Bob Barraclough's impact on the fire apparatus industry has been well chronicled, but the impact he had on people might have been even stronger.
A who's who of the fire service packed a memorial service Wednesday evening at FDIC to honor his legacy that spanned more than 50 years.
Barraclough died at the age of 70 at his home in Plano, Texas on Jan. 21 after a period of declining health.
"He thought the world of you," Betts Barraclough, Bob's wife, told those in attendance, "He loved and respected each and every one of you."
She talked about his love for Penn State football, sailing, air shows and fixing things.
"He was a very lovable man and very confident in his abilities," she said. "He always felt privileged to work and play in an industry he loved."
Alan Saulsbury, a fellow fire apparatus consultant who spoke jointly with Barraclough at conferences big and small throughout the country, said his colleague was more than a friend.
"He was my mentor, my hero, my teacher. He was my second brother," he said. "I attended hundreds of conferences with him over the years. I've been a pretty lonely guy the last couple of months."
He said that Barraclough's gift was his ability to make people feel special.
"He made the little people feel like big people. He made the small companies feel like big ones."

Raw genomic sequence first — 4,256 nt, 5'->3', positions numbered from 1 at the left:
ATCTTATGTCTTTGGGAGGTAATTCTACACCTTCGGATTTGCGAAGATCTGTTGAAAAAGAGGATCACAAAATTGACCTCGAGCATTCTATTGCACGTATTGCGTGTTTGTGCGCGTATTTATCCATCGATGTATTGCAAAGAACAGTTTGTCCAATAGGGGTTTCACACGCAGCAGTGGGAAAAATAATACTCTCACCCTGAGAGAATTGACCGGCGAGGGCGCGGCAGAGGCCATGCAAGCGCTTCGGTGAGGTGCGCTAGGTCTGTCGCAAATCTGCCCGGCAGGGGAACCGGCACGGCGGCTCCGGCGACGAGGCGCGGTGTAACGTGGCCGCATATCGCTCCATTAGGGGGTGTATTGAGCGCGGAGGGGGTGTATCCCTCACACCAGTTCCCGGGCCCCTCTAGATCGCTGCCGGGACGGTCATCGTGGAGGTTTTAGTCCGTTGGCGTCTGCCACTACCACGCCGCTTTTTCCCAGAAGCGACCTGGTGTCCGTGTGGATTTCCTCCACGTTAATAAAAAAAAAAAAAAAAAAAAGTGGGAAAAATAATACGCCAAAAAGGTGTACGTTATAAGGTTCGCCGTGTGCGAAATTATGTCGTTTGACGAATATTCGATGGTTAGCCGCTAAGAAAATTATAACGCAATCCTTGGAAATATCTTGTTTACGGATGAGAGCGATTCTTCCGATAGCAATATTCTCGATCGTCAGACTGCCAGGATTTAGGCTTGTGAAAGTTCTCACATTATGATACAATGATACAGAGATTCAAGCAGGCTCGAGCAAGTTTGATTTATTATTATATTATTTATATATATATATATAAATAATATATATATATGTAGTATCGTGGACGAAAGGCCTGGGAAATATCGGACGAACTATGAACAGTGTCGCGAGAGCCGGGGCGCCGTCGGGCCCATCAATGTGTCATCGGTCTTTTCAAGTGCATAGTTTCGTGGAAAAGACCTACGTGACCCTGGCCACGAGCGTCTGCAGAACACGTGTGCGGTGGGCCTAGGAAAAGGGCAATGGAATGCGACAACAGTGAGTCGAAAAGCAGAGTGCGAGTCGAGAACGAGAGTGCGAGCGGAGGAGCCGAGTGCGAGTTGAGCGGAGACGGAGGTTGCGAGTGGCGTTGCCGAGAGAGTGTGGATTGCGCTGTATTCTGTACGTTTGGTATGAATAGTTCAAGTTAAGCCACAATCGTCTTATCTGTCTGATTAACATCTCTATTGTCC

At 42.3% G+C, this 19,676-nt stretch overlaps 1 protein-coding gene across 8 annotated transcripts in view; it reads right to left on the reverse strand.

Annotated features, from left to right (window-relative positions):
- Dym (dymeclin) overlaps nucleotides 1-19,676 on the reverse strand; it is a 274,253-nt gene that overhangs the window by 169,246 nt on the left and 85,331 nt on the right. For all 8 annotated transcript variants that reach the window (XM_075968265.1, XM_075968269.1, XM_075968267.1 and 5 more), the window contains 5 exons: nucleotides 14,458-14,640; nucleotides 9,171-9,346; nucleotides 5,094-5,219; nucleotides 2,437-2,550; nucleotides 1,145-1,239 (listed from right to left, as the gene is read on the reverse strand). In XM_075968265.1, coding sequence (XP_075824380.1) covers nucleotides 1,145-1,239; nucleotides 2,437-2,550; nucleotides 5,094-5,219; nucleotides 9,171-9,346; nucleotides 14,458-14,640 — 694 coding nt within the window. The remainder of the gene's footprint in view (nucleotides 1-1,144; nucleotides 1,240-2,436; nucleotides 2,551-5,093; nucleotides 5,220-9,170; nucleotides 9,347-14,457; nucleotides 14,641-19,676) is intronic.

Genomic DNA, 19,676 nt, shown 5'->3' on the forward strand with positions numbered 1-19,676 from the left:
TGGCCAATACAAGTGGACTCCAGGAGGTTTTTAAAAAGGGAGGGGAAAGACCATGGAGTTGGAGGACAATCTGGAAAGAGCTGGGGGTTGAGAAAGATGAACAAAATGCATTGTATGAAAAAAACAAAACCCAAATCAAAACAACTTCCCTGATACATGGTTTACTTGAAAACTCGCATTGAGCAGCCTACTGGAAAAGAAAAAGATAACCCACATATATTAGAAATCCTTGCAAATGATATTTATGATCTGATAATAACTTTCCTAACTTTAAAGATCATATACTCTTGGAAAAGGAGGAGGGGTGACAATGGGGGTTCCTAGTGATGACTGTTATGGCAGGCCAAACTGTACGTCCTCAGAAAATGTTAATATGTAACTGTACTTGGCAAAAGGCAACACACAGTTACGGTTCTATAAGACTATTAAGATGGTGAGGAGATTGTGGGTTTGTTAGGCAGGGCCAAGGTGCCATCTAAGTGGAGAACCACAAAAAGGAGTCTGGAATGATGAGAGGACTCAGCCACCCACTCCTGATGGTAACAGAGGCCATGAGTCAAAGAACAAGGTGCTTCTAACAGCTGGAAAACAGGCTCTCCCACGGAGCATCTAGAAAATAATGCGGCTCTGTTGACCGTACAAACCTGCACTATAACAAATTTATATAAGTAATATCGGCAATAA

Bill Ballentyne, president of Pyrolance and former president of FAMA, said Barraclough was tough not to love.
"Even if you were a competitor, Bob was always your friend," he said. "He was the master of bringing people together."
Attorney Jim Juneau recalled a big case he was working in the mid-1980s in which he represented an apparatus manufacturer. This was one of his first cases involving fire trucks and he admitted that he had a lot to learn.
He was introduced to Barraclough, and like so many others, made a friend for life.
"He didn't know me from Adam and we sat and talked for hours," he said. "He helped me for weeks and we won the case because of him."
"It was classic Bob. He didn't ask for anything in return and he didn't expect it.
"Bob's gone, now, but wow, what a legacy he's left behind. It's really a challenge to those of us left behind to give something back toward the enrichment of others."